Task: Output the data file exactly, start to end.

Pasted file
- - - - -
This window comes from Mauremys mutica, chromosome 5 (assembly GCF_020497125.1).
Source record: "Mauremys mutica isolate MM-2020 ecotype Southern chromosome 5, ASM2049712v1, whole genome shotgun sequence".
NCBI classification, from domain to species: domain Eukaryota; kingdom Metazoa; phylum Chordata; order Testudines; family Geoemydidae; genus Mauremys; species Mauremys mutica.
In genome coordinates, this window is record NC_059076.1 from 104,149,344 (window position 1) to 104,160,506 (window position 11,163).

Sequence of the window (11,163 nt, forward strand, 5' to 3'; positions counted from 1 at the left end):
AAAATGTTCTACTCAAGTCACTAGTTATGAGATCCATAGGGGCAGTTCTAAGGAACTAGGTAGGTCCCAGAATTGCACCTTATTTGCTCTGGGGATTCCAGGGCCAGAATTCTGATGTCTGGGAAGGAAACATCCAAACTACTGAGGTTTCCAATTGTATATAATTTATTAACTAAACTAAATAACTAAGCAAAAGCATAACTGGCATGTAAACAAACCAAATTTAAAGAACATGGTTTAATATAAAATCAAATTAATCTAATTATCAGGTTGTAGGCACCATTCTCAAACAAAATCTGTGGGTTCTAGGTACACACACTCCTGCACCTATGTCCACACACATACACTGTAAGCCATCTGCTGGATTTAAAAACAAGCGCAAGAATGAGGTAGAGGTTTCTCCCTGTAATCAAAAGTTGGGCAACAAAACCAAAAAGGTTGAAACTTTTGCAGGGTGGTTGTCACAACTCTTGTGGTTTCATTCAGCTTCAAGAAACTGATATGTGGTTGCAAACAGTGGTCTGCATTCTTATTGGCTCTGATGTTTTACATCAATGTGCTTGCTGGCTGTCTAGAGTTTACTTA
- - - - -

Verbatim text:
This window comes from Mauremys mutica, chromosome 5 (assembly GCF_020497125.1).
Source record: "Mauremys mutica isolate MM-2020 ecotype Southern chromosome 5, ASM2049712v1, whole genome shotgun sequence".
NCBI classification, from domain to species: domain Eukaryota; kingdom Metazoa; phylum Chordata; order Testudines; family Geoemydidae; genus Mauremys; species Mauremys mutica.
In genome coordinates, this window is record NC_059076.1 from 104,149,344 (window position 1) to 104,160,506 (window position 11,163).

Sequence of the window (11,163 nt, forward strand, 5' to 3'; positions counted from 1 at the left end):
AAAATGTTCTACTCAAGTCACTAGTTATGAGATCCATAGGGGCAGTTCTAAGGAACTAGGTAGGTCCCAGAATTGCACCTTATTTGCTCTGGGGATTCCAGGGCCAGAATTCTGATGTCTGGGAAGGAAACATCCAAACTACTGAGGTTTCCAATTGTATATAATTTATTAACTAAACTAAATAACTAAGCAAAAGCATAACTGGCATGTAAACAAACCAAATTTAAAGAACATGGTTTAATATAAAATCAAATTAATCTAATTATCAGGTTGTAGGCACCATTCTCAAACAAAATCTGTGGGTTCTAGGTACACACACTCCTGCACCTATGTCCACACACATACACTGTAAGCCATCTGCTGGATTTAAAAACAAGCGCAAGAATGAGGTAGAGGTTTCTCCCTGTAATCAAAAGTTGGGCAACAAAACCAAAAAGGTTGAAACTTTTGCAGGGTGGTTGTCACAACTCTTGTGGTTTCATTCAGCTTCAAGAAACTGATATGTGGTTGCAAACAGTGGTCTGCATTCTTATTGGCTCTGATGTTTTACATCAATGTGCTTGCTGGCTGTCTAGAGTTTACTTA